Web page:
You probably learned how to take care of your teeth at an early age. Maintaining these habits throughout your life is important not only for your mouth, but for your overall health and well-being. That's why it never hurts to have a refresher course to make sure you're doing it correctly.
Here are some reminders on proper brushing procedures to keep your teeth and gums at their healthiest.
Do you have the right tools?
The first step is making sure you have the right toothbrush and toothpaste. Most dentists suggest a soft-bristled brush with a smaller head. A soft-bristled brush is gentler on the teeth and gums, while a brush with a small head allows you to get to hard-to-reach areas more easily. Electric toothbrushes are a good option for cleaning too, but regular toothbrushes are effective when used properly.
Make sure you replace your toothbrush every three months. Replace it sooner if it shows visible wear. Worn out bristles aren't as effective at cleaning the teeth and can damage the enamel and gums. Also replace your toothbrush if you've been sick so you don't infect yourself again.
There are many different types of toothpaste on the market. A variety of formulas target all kinds of conditions, such as sensitive teeth, whitening or staining. Ask your dentist to recommend the best one for your teeth.
Take Your Time
Once you have the right tools, make sure you're putting enough time into caring for your teeth. Two minutes twice a day is the recommendation from the American Dental Association (ADA) for brushing your teeth. Most of us don't come close to putting in our full two minutes of toothbrushing. It's only four minutes out of the day. You have the time. Set a timer or use a stopwatch to make sure you brush for the full two minutes until you get the hang of it.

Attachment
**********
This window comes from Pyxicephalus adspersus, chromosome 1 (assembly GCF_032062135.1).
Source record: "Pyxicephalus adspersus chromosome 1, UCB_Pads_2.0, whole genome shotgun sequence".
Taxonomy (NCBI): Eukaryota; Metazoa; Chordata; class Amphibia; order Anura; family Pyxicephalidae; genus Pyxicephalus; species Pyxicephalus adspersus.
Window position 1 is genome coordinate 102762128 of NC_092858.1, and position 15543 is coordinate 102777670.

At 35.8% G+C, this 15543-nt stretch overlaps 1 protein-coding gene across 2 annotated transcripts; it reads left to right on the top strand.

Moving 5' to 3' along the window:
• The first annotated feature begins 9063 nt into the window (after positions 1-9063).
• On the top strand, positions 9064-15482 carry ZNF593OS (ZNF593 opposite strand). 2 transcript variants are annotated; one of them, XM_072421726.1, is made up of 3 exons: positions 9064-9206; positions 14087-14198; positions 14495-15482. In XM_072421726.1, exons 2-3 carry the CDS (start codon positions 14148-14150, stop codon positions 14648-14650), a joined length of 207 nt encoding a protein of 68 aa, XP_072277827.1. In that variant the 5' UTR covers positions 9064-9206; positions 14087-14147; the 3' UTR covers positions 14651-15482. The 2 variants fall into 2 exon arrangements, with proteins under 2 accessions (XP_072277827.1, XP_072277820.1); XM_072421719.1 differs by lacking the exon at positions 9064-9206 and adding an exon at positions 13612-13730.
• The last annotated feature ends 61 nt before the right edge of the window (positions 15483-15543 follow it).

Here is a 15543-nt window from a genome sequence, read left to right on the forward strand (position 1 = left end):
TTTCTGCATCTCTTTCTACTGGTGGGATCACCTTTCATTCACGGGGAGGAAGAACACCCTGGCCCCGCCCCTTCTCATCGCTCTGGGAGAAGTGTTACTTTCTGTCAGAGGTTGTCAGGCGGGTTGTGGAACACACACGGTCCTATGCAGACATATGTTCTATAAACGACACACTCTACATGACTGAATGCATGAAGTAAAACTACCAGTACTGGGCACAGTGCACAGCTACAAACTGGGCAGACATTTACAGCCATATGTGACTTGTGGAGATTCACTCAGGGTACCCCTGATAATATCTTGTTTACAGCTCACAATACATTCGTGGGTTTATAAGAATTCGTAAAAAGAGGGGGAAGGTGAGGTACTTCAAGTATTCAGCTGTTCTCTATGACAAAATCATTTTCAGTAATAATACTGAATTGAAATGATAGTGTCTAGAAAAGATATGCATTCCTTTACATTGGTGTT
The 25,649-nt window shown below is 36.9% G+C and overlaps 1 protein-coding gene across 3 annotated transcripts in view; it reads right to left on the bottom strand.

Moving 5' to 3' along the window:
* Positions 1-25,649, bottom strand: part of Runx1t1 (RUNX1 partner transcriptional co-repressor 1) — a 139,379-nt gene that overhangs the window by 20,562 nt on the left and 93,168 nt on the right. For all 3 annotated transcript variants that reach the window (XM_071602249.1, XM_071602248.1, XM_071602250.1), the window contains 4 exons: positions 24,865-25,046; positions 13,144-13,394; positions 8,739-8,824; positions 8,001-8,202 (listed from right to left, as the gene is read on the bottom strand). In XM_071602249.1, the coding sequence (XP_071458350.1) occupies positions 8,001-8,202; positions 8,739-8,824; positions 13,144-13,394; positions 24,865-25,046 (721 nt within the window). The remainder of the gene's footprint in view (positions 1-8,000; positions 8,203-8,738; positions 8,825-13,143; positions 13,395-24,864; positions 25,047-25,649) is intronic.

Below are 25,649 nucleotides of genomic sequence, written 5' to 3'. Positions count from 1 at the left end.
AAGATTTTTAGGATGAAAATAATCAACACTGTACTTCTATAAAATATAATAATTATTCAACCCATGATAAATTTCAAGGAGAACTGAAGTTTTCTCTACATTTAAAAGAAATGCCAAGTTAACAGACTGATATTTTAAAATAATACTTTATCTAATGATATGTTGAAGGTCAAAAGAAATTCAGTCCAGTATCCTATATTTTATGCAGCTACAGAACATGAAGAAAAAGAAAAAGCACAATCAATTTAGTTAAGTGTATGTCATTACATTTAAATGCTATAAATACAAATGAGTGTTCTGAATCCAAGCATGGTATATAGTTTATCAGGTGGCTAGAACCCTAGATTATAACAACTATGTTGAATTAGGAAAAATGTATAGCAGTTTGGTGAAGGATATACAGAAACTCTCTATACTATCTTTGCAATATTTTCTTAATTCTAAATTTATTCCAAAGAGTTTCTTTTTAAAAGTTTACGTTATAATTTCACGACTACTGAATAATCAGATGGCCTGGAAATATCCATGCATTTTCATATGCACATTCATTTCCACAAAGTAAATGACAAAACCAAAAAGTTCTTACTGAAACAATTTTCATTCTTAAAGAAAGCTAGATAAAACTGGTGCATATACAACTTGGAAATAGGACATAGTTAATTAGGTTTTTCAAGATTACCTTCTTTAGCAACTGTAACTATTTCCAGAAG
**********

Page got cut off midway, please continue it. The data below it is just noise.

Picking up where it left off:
Check Your Technique
Brushing for two minutes isn't effective unless you have proper technique, though. Use short, gentle strokes when brushing, and make sure you brush all the way up to the gum line and all the way back to the areas that are more difficult to reach.
Start with the outer surfaces of your teeth; brush the top teeth and then move to the outer surfaces on the bottom. Repeat with the inner surfaces. Use the tip of the toothbrush when brushing the back of the front teeth. Then brush the chewing surfaces of the upper and lower teeth.
Don't forget your tongue. Your tongue is rough, and can trap small particles of food and bacteria. Brushing it will remove anything that may cause bad breath.
By using good brushing techniques, putting in the full two minutes each session and using the right toothbrush and toothpaste you'll have a healthier smile. Learn more about how to take care of your teeth in the Colgate Oral Care resources.